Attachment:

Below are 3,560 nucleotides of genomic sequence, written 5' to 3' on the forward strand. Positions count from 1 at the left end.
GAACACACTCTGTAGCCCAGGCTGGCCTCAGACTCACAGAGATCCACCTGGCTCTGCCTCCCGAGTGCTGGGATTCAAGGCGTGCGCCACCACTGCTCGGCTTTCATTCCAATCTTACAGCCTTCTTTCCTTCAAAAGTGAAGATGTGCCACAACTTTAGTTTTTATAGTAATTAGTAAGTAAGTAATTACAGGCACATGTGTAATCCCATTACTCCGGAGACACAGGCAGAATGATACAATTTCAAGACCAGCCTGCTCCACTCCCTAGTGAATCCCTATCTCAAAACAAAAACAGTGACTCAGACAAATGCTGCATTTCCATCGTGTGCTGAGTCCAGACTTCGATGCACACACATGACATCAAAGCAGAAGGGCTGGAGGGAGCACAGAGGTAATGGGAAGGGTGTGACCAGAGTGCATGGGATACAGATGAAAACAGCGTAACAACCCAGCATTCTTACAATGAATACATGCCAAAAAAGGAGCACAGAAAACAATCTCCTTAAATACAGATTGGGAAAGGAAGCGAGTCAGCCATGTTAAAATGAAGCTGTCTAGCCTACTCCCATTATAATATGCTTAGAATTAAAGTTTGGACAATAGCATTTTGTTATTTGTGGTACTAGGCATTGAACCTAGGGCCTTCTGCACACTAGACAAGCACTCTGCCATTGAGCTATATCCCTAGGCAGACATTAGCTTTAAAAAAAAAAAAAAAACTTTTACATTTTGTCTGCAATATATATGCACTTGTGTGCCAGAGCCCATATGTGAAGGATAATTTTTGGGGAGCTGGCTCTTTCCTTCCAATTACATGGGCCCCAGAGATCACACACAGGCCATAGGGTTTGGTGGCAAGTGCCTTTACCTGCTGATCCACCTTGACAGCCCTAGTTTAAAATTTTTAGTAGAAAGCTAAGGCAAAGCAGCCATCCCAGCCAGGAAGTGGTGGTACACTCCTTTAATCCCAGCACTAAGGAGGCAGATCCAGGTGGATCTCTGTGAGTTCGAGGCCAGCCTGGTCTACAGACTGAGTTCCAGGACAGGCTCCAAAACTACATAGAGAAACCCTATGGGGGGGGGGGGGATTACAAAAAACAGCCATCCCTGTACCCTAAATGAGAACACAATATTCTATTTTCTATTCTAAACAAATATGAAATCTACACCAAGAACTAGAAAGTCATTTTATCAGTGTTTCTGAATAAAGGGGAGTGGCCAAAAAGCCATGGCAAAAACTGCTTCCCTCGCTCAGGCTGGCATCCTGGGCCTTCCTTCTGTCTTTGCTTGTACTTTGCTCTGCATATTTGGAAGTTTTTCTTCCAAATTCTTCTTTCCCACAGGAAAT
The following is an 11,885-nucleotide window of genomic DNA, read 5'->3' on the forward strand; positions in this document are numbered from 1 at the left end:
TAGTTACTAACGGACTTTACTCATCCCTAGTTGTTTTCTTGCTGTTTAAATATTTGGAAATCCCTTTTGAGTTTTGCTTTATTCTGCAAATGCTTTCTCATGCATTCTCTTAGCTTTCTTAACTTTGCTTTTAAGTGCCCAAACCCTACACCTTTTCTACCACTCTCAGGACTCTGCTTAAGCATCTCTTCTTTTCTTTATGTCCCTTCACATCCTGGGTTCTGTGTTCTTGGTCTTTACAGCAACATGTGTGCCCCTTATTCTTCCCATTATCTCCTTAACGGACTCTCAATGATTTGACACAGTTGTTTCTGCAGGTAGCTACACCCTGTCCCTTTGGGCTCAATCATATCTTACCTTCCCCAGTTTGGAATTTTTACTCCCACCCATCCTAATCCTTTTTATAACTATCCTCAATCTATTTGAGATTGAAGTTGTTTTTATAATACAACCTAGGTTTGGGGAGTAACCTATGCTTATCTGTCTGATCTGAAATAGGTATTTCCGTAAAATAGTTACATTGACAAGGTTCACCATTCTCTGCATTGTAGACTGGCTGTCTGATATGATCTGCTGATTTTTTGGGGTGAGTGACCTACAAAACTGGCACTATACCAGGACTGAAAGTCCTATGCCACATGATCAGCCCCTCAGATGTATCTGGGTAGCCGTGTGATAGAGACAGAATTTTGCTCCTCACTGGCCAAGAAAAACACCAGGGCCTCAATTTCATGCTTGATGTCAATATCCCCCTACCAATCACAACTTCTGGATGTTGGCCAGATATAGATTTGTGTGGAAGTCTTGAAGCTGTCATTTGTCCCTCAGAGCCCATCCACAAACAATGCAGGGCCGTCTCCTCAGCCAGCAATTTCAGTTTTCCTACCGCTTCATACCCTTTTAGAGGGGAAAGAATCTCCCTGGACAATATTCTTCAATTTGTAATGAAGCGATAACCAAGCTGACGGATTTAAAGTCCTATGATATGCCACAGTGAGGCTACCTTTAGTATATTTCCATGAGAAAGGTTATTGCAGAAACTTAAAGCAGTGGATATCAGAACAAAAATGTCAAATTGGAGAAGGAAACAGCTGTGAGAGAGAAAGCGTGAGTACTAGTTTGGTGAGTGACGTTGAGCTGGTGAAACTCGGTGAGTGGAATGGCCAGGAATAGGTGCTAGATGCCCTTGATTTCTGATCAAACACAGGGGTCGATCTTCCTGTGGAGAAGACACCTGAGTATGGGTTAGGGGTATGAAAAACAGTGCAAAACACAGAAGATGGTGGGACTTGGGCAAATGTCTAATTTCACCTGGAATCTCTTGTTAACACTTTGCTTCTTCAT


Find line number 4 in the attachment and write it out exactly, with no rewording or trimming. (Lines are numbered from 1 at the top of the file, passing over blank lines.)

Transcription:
TAGTTACTAACGGACTTTACTCATCCCTAGTTGTTTTCTTGCTGTTTAAATATTTGGAAATCCCTTTTGAGTTTTGCTTTATTCTGCAAATGCTTTCTCATGCATTCTCTTAGCTTTCTTAACTTTGCTTTTAAGTGCCCAAACCCTACACCTTTTCTACCACTCTCAGGACTCTGCTTAAGCATCTCTTCTTTTCTTTATGTCCCTTCACATCCTGGGTTCTGTGTTCTTGGTCTTTACAGCAACATGTGTGCCCCTTATTCTTCCCATTATCTCCTTAACGGACTCTCAATGATTTGACACAGTTGTTTCTGCAGGTAGCTACACCCTGTCCCTTTGGGCTCAATCATATCTTACCTTCCCCAGTTTGGAATTTTTACTCCCACCCATCCTAATCCTTTTTATAACTATCCTCAATCTATTTGAGATTGAAGTTGTTTTTATAATACAACCTAGGTTTGGGGAGTAACCTATGCTTATCTGTCTGATCTGAAATAGGTATTTCCGTAAAATAGTTACATTGACAAGGTTCACCATTCTCTGCATTGTAGACTGGCTGTCTGATATGATCTGCTGATTTTTTGGGGTGAGTGACCTACAAAACTGGCACTATACCAGGACTGAAAGTCCTATGCCACATGATCAGCCCCTCAGATGTATCTGGGTAGCCGTGTGATAGAGACAGAATTTTGCTCCTCACTGGCCAAGAAAAACACCAGGGCCTCAATTTCATGCTTGATGTCAATATCCCCCTACCAATCACAACTTCTGGATGTTGGCCAGATATAGATTTGTGTGGAAGTCTTGAAGCTGTCATTTGTCCCTCAGAGCCCATCCACAAACAATGCAGGGCCGTCTCCTCAGCCAGCAATTTCAGTTTTCCTACCGCTTCATACCCTTTTAGAGGGGAAAGAATCTCCCTGGACAATATTCTTCAATTTGTAATGAAGCGATAACCAAGCTGACGGATTTAAAGTCCTATGATATGCCACAGTGAGGCTACCTTTAGTATATTTCCATGAGAAAGGTTATTGCAGAAACTTAAAGCAGTGGATATCAGAACAAAAATGTCAAATTGGAGAAGGAAACAGCTGTGAGAGAGAAAGCGTGAGTACTAGTTTGGTGAGTGACGTTGAGCTGGTGAAACTCGGTGAGTGGAATGGCCAGGAATAGGTGCTAGATGCCCTTGATTTCTGATCAAACACAGGGGTCGATCTTCCTGTGGAGAAGACACCTGAGTATGGGTTAGGGGTATGAAAAACAGTGCAAAACACAGAAGATGGTGGGACTTGGGCAAATGTCTAATTTCACCTGGAATCTCTTGTTAACACTTTGCTTCTTCAT